Latin iberic peninsular book,
translated in the middle ages.

   Hispania is the name that the Romans gave to the Iberian Peninsula.
This was converted into a Roman province at the end of the 3rd century BC.
   From Hispania, the word español was derived, which has been in existence since the beginning of Spanish literature in the Castilian language.
   But not all Spanish literature is written in the Castilian language. When Hispania first existed, books were written in Latin, as the peninsula was dependent on Rome. Thus, this is a Spanish book.
   This last book was copied, probably by Spanish Visigoths, barbaric Germans who settled in Hispania during the 5th century, and who were to continue writing literature in the Latin language.

Book from hispanic hebrews.

Hispanoarabic literature:
Book on the utilities of animals.

   Until 1492, it was quite usual to see Jewish communities in Hispania, which maintained their customs as well as their language at the time of writing books. They called the peninsula Sefarad, from where Spanish Hebrew literature originates. This is another Spanish book.
   Since the year 711, the Iberian Peninsula was occupied by Moslems, of Arabic tongue. The territory which they occupied – nearly the whole of Hispania- was then called Al-Ándalus, a name which came from a nation of barbarics and vandals – which hardly left a mark on the peninsula. From Al-Ándalus stems the current name of Andalucía. And so, this too is a Spanish book. It’s part of Spanish Arabic literature.
   Between the 10th and 12th centuries, various dialects of Latin origin coexisted on the peninsula, which fought to assert themselves over the others.
Some attained the rank of language, such as Castilian, Catalan, Galician-Portuguese and Basque, although in this last language – which doesn´t derive from Latin or Indo-European, and which is of unknown origin – we know of no books until recent times.

General estoria´s manuscript
of Alfonso X the Sage

The last page of
Cantar de Mío Cid

A page of Libro
del cauallero Zifar


   Many of the books written in the 13th century, were written in dialects which have now disappeared, like those from Rioja, Aragon and Leon, etc.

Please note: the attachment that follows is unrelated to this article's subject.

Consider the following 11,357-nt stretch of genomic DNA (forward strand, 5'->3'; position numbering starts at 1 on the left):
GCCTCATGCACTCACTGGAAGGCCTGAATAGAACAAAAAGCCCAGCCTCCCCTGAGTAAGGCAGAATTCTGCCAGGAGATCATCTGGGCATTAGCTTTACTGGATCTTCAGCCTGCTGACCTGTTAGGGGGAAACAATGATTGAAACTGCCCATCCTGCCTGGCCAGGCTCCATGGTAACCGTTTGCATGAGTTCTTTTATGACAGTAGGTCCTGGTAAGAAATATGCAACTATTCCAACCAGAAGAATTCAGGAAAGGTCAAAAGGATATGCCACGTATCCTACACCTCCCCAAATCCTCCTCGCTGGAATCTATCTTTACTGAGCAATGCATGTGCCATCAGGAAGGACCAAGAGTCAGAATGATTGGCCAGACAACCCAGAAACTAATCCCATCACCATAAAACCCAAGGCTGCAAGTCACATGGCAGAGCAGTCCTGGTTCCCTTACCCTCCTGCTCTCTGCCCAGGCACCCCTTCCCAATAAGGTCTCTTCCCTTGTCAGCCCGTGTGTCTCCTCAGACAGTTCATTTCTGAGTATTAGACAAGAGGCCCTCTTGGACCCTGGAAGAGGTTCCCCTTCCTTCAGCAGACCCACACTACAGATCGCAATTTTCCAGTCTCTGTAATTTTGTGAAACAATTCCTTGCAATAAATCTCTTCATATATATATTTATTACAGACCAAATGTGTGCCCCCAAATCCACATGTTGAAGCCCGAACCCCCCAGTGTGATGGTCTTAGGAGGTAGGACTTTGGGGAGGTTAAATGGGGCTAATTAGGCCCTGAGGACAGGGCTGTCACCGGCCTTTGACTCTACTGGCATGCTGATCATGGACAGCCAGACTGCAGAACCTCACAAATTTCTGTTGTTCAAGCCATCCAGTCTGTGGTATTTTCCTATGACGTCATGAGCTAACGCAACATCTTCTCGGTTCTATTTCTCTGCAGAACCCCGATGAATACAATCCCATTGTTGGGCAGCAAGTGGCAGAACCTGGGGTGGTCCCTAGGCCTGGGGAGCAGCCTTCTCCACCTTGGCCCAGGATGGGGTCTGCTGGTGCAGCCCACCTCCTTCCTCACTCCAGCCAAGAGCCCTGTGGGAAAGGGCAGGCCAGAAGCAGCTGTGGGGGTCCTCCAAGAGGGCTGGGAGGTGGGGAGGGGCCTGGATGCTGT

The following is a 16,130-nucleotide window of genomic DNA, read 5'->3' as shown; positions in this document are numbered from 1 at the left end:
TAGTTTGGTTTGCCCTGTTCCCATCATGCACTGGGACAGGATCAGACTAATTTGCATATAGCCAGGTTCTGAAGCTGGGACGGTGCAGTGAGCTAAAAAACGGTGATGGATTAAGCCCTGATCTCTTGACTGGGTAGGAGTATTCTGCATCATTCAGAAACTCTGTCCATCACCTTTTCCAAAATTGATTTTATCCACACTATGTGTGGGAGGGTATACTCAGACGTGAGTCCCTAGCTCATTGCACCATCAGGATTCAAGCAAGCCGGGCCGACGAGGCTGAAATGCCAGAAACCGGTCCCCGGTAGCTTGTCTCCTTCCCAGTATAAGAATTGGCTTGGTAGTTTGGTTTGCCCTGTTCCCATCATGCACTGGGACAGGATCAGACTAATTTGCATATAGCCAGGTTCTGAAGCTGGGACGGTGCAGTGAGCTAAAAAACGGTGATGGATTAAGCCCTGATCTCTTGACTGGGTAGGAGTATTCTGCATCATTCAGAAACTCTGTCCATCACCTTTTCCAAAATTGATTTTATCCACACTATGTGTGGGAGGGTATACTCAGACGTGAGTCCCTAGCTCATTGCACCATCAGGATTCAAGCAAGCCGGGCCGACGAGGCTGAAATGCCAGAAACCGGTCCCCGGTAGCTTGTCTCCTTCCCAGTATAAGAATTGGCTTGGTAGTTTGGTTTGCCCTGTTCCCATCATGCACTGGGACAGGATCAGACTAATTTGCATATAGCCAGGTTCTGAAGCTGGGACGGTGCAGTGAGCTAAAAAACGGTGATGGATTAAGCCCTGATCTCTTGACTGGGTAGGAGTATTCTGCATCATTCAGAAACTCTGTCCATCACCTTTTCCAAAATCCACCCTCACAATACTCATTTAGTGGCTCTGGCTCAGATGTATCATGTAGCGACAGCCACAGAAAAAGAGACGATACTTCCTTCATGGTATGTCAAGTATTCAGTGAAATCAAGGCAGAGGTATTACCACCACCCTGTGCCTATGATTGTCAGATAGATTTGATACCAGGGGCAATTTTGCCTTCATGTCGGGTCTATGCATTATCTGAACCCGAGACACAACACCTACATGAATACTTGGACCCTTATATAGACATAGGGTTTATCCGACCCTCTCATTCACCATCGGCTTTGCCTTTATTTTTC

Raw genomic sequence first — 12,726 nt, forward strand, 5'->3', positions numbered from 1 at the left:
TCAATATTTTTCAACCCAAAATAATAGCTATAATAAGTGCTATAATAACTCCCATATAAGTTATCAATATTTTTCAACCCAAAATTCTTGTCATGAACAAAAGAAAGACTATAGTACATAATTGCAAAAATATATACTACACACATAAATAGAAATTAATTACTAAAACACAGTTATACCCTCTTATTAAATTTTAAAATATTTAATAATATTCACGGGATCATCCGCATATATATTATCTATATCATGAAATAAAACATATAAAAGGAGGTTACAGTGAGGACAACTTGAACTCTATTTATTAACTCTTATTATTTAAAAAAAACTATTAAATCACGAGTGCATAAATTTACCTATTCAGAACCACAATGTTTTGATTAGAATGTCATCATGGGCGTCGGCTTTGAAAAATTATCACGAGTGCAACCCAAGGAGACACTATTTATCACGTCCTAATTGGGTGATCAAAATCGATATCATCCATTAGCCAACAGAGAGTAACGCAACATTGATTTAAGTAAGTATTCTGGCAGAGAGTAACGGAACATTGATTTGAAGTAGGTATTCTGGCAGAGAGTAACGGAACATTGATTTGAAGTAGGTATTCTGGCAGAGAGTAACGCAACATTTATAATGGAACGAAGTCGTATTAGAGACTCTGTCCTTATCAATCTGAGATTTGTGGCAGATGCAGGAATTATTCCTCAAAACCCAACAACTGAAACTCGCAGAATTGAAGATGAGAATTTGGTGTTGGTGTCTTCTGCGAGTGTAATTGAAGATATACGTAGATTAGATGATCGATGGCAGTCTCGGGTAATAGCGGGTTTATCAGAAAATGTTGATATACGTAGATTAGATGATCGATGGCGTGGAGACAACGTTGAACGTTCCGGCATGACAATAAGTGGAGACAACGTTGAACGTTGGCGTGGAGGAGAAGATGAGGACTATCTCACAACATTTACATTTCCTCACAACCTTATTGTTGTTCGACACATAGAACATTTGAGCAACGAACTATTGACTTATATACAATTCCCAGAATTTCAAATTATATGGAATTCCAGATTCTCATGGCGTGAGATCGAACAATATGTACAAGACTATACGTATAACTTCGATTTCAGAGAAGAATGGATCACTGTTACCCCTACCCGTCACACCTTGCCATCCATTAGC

The book, always manuscripted, thus existed until the end of the 15th century.
   At the beginning of the 16th century, The Catholic kings asserted that Castilian was to be the principal language in Spain.
   For that reason, today Castilian is synonymous with Spanish.

Cover page of the
La Celestina edition

The very first of the Ingenioso
Hidalgo don Quijote
de La Mancha

Cover page with
Gustavo A. Bécquer autograph
Libro de los gorriones

Portuguese literature:
Os Lusiadas

   The Kingdom of Portugal has existed since the 12th century and the Portuguese language is a variation of medieval Galician-Portuguese. For political reasons, it is considered a language in its own right. The division between Spain and Portugal broke the identification of Hispania with España. Therefore, when we talk of Hispanic literature, we also include Portuguese. Between 1580 and 1640, Portugal formed part of Spain.
   During the 19th century, romanticism awoke the nationalist feelings of certain Spanish regions, since then Catalan,Galician and Basque literature has developed alongside the predominant Castilian literature.

Euskal Magazine

Galician chants

Cover drawn by author:
Apeles Mestres
    Apart from during the Franco years (1939-1975) Spanish literature was written in these four languages, although the most representative has always been Castilian.

La Atlantida
of Jacint Verdaguer
   Today there is a certain ambiguity: Some critics identify Spanish literature with Castilian literature, and use the nomenclature Hispanic literature for the remaining peninsular languages.
   Others consider Spanish literature that which is written in Spain, in any language.
   Under the heading Hispanic literature, we also include Hispano-American, Portuguese and Brazilian literature, and that written in Hispania in any language or epoch.
   To conclude, it is important to stress that Hispanic literature is simply a branch of Roman literature, that is to say, of Latin derivative languages. Frequently Hispanic literature owes more to European literature than to its own tradition. It is a mistake to lose sight of this European focus.

D.Miguel Pérez Rosado.
Ph. D. in Hispanic Philology.